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encounters in the forest the banished Duke and his friends; here also he meets with Rosalind, and several love scenes occur between them. In the end, the chief characters being assembled together, Hymen enters and joins the hands of Rosalind and Orlando, and Celia and Oliver. At this juncture Jaques de Bois, another son of Sir Rowland, arrives, and brings intelligence that the usurping Duke Frederick has resolved to bequeath his crown to his brother and retire into solitude, and the comedy thus concludes. Much amusement is created by the clown Touchstone, who marries Audrey, a country girl whom he has met in the forest. Dr. Johnson says of this comedy: "The fable is wild and pleasing; the character of Jaques is natural and well preserved; the comic dialogue is very sprightly, with less mixture of low buffoonery than in some other plays, and the graver part is elegant and harmonious."
Modesty and Courage in Youth.
I BESEECH you, punish me not with your hard thoughts, wherein I confess me much guilty, to deny so fair and excellent ladies anything. But let your fair eyes and gentle wishes go with me to my trial: wherein if I be foiled, there is but one shamed that was never gracious; if killed, but one dead that is willing to be so I shall do my friends no wrong, for I have none to lament me; the world no injury, for in it I have nothing; only in the world I fill up a place, which may be better supplied when I have made it empty.
We still have slept together,
Rose at an instant, learn'd, play'd, eat together:
Still we went coupled, and inseparable.
Solitude preferred to a Court Life, and the
Now, my co-mates, and brothers in exile,
Which, like the toad, ugly and venomous,
Wears yet a precious jewel in his head;
Reflections on a wounded Stag.
DUKE. Come, shall we go and kill us venison? And yet it irks me, the poor dappled fools,
Being native burghers of this desert city,
Should, in their own confines, with forked heads* Have their round haunches gored.
LORD. Indeed, my lord,
The melancholy Jaques grieves at that;
*The heads of arrows barbed.
Did steal behind him, as he lay along
Under an oak, whose antique root peeps out
But what said Jaques ?
Did he not moralize this spectacle?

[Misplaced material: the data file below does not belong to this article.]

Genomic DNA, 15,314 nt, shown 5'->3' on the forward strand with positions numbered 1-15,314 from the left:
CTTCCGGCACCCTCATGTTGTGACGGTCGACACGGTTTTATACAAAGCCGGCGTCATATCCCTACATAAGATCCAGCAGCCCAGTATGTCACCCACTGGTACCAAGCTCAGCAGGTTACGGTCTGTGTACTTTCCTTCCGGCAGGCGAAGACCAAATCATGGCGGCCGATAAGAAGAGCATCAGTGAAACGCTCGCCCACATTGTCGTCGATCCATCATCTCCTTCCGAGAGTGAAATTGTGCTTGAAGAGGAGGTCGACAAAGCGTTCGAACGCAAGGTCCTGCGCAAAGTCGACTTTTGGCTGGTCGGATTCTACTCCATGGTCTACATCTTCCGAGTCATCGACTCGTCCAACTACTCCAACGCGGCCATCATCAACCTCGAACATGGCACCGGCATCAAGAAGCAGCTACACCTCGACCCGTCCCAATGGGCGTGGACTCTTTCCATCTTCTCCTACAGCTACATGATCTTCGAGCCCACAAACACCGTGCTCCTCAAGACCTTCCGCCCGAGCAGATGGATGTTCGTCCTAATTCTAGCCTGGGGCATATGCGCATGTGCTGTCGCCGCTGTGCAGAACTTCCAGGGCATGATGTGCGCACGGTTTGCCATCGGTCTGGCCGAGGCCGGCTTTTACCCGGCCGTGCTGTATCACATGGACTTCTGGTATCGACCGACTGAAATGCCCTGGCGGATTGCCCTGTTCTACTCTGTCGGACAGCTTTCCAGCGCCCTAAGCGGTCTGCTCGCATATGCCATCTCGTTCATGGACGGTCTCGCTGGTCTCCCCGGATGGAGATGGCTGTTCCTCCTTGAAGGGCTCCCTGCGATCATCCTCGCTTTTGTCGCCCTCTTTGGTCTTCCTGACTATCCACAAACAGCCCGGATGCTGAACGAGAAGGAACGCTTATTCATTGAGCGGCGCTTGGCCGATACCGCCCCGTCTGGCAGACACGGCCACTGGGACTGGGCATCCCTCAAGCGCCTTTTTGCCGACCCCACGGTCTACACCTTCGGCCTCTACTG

LORD. O, yes, into a thousand similes.
First, for his weeping in the needless stream;
"Poor deer," quoth he, "thou makʼst a testament
As worldlings do, giving thy sum of more
To that which had too much."
Then, being alone,
Left and abandon'd of his velvet friends;
"'Tis right," quoth he, "thus misery doth part The flux of company." Anon, a careless herd, Full of the pasture, jumps along by him,
And never stays to greet him: "Ay," quoth Jaques, "Sweep on you fat and greasy citizens;
'Tis just the fashion: Wherefore do you look Upon that poor and broken bankrupt there?"
Gratitude in an Old Servant.
I have five hundred crowns,
The thrifty hire I saved under your father,
Which I did store to be
When service should in my old limbs lie lame,
and He that doth the ravens feed,
Yea, providently caters for the sparrow,
A Lover described.
O, thou didst then ne'er love so heartily; If thou remember'st not the slightest folly That ever love did make thee run into, Thou hast not loved:
Or if thou hast not sat as I do now,
Wearing thy hearer in thy mistress' praise,
Or if thou hast not broke from company
Jaques' description of a Fool.
A fool, a fool! -I met a fool i' the forest, A motley fool;—a miserable world !—
As I do live by food, I met a fool;
Who laid him down and bask'd him in the sun,
In good set terms,—and yet a motley fool.
"Call me not fool, till heaven hath sent me fortune :" And then he drew a dial from his poke;
And looking on it with lack lustre eye,
Says, very wisely, "It is ten o'clock:
may we see," quoth he, "how the world wags; 'Tis but an hour ago, since it was nine;
And after an hour more, 't will be eleven ;
A Fool's Liberty of Speech.
I must have liberty
Withal, as large a charter as the wind,
To blow on him I please: for so fools have:
A gentle Petition.
But whate'er you are,
That in this desert inaccessible,
* Alluding to the parti-coloured garment worn by the ancient